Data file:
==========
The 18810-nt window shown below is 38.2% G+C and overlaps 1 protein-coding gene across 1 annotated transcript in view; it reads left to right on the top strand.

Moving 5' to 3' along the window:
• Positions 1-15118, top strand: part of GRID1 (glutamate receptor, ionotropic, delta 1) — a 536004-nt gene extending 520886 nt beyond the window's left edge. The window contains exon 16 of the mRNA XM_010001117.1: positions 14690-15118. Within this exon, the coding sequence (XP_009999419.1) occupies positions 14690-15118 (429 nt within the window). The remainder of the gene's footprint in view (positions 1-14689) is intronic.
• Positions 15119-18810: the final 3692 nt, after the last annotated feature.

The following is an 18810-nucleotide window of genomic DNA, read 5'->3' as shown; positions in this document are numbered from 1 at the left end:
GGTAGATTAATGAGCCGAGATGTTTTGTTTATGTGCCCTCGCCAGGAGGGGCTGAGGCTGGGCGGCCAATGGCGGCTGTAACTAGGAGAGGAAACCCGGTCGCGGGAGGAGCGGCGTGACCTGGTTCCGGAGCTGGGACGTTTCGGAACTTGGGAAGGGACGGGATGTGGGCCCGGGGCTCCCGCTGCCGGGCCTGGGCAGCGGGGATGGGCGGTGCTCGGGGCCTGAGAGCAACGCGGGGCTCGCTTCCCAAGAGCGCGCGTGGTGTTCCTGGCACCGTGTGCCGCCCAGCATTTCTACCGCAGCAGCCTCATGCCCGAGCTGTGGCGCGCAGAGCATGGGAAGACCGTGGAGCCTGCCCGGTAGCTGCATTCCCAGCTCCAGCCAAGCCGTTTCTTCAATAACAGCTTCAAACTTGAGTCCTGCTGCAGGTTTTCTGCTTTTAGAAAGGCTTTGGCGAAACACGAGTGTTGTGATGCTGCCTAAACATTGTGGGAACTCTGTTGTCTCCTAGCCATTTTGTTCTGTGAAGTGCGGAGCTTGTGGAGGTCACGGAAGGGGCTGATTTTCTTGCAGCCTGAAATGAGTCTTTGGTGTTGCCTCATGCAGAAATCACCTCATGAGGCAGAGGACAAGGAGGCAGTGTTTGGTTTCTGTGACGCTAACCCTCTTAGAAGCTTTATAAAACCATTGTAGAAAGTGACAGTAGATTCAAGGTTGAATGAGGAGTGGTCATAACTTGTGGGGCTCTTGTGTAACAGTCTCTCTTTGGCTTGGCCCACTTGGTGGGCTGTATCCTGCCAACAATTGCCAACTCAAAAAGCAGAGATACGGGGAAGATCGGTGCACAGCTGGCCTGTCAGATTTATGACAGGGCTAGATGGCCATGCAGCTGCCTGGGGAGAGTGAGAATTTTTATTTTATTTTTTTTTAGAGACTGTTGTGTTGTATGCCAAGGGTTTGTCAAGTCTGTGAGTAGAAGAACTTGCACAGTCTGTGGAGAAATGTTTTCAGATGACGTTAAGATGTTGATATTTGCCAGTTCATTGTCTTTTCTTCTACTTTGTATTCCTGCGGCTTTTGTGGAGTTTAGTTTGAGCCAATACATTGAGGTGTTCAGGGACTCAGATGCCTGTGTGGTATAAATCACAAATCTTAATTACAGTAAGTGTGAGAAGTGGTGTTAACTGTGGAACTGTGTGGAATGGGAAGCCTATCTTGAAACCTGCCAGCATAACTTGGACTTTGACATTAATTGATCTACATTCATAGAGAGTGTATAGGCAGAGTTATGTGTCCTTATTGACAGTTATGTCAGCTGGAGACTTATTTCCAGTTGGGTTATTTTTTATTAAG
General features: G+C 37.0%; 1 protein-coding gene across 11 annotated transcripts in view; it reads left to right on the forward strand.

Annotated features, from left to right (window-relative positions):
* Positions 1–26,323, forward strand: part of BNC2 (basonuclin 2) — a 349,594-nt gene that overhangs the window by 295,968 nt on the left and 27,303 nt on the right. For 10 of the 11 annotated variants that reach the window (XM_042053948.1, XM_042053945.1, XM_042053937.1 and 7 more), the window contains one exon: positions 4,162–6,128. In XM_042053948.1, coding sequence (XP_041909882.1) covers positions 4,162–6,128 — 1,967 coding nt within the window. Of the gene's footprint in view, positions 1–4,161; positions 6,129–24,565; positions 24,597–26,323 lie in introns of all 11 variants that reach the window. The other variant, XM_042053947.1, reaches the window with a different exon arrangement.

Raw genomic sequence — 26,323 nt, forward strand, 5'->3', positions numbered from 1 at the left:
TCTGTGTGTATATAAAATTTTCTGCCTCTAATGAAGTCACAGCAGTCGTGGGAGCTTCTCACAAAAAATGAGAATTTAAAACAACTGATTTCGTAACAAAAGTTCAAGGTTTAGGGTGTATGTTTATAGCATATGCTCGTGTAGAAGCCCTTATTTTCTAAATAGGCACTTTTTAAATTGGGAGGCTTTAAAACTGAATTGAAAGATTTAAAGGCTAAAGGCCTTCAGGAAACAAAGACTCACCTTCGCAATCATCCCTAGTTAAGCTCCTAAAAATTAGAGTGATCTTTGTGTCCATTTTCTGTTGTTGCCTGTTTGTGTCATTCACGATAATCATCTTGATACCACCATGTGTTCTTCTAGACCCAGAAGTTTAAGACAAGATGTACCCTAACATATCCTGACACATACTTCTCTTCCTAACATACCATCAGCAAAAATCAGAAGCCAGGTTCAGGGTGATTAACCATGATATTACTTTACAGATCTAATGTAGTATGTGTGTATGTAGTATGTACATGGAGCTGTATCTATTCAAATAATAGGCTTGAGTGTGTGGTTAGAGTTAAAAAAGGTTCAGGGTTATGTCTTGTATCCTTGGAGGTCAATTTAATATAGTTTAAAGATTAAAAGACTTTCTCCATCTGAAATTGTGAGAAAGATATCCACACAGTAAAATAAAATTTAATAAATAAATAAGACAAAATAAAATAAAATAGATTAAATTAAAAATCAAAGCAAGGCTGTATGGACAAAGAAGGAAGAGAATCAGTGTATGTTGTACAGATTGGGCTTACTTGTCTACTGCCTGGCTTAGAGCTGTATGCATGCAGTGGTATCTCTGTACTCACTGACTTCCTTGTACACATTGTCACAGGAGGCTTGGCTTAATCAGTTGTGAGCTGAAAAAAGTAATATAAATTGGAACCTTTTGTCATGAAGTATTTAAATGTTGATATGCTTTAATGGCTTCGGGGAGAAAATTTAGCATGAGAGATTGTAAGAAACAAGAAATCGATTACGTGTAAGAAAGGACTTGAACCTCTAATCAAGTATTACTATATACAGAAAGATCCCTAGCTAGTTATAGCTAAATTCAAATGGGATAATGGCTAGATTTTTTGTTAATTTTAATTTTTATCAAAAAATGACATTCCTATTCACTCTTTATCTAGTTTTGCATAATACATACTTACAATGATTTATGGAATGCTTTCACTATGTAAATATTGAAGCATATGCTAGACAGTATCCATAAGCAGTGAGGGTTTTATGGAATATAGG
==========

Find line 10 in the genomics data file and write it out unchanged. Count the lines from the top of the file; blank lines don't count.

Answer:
Raw genomic sequence — 26,323 nt, forward strand, 5'->3', positions numbered from 1 at the left: